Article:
Saturday, September 29, 2012

A Trip to Tresco

Back in May on our annual holiday to Cornwall we included a day trip to the Scilly Isles, and in particular a visit to the world famous Tresco Abbey Gardens, a delightful subtropical garden just off the coast. As we have done in the past we took the helicopter from Penzance heliport. Sadly this will be the last time we are able to make the trip via this particular route as the site has been sold off to be turned into yet another supermarket. There appears to be no replacement service in the pipeline from the southern end of Cornwall so in future we may have to take the ferry (several hours each way) or a helicopter from Newquay if a direct service is established. Perhaps next time we will have to stay in the Scilly Isles itself for a few days to make it worth while.

So as we were aware the helicopter service would be ending, we decided to make sure we didn't miss the opportunity to visit. We were joined by our gardening friends Chad and John for a great plant day to Tresco.

View of Tresco from the Helicopter

Just in case you had forgotten where you are....

Restoration and maintenance were ongoing whilst we were there
As well as having a large collection of plants, Tresco is also home to a collection of carved figures from boats wrecked on the rocks over the years. The figureheads in the Valhalla collection represent the final century in a tradition dating back over 3,000 years. From earliest times ships' bows have carried carvings of human or animal forms as part of the overall decoration of the vessels. The figures have altered over the centuries. Their pattern, size and shape have adapted to fit new types of ships' hulls, while their artistic style has changed to reflect contemporary fashions.  

Tresco Children sculpture by David Wynne in silhouette 
Despite it being a wet spring we had lovely blue skies for our trip. Meryta sinclairii
A selection of Cyatheas (C. medullaris, C. cooperii, C. dealbata)

Tall cyathea tree ferns do well in the sheltered and warm micro-climate at Tresco. The garden has many various tree ferns, generally all doing very well, as long as they are sheltered. The islands are battered by strong sea winds so shelter is essential for the tree ferns to do well.

Washingtonia robusta (left) and Rhopalostylis sapida (two on right)

As well as tree ferns, the gardens are home to a wide range of tender palms, the garden was hit by a cold snap in the late 1980s so the more tender plants are all less than 25 years old.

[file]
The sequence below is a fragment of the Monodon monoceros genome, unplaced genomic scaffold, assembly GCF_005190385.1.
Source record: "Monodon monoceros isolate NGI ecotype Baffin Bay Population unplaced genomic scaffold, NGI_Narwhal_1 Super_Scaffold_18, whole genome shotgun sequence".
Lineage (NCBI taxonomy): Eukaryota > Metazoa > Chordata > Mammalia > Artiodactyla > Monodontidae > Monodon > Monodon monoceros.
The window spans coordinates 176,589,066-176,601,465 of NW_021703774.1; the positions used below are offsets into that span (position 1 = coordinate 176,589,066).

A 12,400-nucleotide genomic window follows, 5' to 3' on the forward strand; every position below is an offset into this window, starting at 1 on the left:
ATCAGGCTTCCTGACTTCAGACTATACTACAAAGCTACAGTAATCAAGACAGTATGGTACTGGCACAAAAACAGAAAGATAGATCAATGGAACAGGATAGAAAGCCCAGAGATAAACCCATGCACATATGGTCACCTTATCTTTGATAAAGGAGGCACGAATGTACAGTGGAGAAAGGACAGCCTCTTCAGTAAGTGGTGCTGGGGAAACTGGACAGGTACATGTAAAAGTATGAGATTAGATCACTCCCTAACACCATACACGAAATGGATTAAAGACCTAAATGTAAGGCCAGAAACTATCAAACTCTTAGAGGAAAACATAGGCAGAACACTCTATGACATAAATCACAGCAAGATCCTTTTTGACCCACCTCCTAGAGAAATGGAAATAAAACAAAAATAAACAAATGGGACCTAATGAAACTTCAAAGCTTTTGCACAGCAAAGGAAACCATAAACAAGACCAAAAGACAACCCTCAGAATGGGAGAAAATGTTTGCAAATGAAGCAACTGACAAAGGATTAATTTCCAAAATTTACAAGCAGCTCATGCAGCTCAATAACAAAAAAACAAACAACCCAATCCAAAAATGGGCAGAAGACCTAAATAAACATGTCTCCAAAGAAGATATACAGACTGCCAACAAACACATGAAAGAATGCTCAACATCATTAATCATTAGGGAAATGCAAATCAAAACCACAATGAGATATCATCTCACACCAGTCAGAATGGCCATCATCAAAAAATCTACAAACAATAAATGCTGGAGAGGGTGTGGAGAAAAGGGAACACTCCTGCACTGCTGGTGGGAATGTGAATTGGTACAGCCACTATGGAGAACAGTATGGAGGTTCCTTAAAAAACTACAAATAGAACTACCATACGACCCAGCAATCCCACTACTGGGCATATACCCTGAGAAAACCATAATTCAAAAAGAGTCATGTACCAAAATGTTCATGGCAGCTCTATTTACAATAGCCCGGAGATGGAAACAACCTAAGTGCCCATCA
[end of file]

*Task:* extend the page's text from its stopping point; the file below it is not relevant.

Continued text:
I'm not sure if we established the species of the tree in the middle (the genus is Metrosideros) of the picture with the path running through it, but with the association with palms it really gives a true jungle feel.

As you head up the hill slightly from the shady jungle, the garden opens up with an emphasis on succulents and more arid plants, these are still given a good level of shelter from the taller trees around the garden.

Large Agave americana variegata

Don't forget to look up! Some of the taller palms such as this Phoenix canariensis are covered in epiphytes, but with their heads above the shelter belt some look rather tatty.

Jubaea chilensis

We couldn't write a blog post about the Tresco Abbey Gardens without showing a couple of photos of the small portion of the ruins that remain.

The rocks are covered in all manner of succulents and other xerophytes
Tall Phoenix canariensis in the background and Cordyline indivisa in the bottom left

There are a number of both Phoenix canarienses and Cordyline indivisa across the garden, the Phoenix have clearly been in situ for many years.

Long gravel pathways dissect the garden, I love the pale Cornish granite chippings used for the paths. 

The upper terraces have a large selection of Proteas

Protea cynaroides

From the upper terrace a long flight of steps lead back down to the Tresco Children sculpture.

The view from the upper terraces back over the garden is quite impressive, The bendy Butia capitata in the photo above is interesting but always looks tatty.

A bust of Neptune at the top of the steps

Dasylirion serratifolium

Gaia, the Earth Goddess, surrounded by Cordyline indivisa

Looking back up the Neptune Steps to the bust of Neptune

Encephalartos lehmannii

Brahea armata

Sonchus fruticosus

360 degree Trachycarpus fortunei leaves

Schefflera digitata with juvenile leaves

Agave ferox

Xeronema callistemon